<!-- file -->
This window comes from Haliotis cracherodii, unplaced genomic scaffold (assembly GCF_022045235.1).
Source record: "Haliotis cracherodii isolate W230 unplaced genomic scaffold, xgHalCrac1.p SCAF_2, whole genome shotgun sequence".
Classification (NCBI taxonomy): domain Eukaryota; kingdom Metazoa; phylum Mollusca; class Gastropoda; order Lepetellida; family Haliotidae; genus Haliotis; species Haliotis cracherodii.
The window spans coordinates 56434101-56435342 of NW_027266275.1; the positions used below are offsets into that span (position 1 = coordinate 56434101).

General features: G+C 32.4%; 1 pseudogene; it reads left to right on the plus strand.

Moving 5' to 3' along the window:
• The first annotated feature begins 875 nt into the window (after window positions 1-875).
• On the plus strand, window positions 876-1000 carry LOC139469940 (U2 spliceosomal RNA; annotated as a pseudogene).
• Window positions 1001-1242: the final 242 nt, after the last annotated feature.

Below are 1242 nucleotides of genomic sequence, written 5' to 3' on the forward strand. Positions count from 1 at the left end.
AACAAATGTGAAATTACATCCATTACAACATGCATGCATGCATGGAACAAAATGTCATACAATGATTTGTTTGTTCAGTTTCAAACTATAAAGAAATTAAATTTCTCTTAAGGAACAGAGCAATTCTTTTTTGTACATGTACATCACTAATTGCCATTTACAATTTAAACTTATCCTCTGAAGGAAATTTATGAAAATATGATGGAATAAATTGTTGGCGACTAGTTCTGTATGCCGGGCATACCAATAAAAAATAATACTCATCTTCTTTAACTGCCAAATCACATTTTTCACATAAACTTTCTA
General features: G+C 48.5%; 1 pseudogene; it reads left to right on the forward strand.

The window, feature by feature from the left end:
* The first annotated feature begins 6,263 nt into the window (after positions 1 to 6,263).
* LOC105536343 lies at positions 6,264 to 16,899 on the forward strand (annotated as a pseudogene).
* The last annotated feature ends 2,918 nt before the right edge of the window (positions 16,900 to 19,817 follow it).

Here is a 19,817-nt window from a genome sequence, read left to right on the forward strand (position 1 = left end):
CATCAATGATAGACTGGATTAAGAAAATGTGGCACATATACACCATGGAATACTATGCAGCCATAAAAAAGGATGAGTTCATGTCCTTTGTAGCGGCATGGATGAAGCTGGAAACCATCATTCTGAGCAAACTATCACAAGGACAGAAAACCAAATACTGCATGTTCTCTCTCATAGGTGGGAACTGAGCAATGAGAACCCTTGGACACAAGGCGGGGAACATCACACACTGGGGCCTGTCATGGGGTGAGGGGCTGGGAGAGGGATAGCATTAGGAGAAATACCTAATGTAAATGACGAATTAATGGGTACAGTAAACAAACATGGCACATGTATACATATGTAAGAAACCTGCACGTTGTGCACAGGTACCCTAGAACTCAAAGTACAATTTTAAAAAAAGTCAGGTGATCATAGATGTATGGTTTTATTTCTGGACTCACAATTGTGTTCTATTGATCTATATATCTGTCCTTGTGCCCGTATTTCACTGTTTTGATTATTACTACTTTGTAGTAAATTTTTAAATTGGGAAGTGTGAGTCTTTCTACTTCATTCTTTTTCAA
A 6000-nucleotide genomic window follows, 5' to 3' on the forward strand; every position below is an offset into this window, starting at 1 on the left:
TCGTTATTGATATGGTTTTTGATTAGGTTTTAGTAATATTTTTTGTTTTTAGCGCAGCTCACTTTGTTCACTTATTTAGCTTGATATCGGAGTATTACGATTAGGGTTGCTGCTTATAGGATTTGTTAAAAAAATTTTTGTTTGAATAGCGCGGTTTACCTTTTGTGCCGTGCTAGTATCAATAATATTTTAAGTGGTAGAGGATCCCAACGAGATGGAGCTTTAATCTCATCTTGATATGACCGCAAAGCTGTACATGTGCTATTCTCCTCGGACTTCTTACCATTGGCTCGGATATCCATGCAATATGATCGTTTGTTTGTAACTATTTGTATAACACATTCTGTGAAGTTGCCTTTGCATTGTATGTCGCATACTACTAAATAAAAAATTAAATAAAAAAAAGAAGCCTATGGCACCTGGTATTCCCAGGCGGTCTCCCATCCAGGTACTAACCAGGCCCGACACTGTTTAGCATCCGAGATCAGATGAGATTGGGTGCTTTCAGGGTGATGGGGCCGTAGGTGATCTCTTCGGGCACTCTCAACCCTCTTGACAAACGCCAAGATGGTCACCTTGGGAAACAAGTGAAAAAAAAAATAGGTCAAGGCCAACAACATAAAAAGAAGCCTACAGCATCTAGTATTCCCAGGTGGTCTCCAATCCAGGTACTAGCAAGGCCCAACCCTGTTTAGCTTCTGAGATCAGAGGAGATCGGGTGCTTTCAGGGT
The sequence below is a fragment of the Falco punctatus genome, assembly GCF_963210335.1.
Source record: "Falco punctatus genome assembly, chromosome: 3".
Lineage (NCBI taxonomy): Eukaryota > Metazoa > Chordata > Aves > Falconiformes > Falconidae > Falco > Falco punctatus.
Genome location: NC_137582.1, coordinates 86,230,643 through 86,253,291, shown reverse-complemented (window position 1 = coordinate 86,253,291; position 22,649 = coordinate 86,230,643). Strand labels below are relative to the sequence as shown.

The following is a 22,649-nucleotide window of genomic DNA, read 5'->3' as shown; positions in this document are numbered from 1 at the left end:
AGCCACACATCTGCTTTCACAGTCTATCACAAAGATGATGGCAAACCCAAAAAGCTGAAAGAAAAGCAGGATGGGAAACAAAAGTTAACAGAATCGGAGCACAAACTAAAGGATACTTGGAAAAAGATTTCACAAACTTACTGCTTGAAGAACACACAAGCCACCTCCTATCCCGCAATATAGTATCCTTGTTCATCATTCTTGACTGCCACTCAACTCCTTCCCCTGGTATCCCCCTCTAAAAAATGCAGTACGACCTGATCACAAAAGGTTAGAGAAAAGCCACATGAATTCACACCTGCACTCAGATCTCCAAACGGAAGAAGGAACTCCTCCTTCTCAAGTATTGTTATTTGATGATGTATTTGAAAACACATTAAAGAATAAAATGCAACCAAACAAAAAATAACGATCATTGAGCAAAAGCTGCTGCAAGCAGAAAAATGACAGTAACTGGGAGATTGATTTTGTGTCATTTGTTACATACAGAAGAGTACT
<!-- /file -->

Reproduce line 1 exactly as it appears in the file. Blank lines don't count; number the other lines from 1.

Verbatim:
This window comes from Haliotis cracherodii, unplaced genomic scaffold (assembly GCF_022045235.1).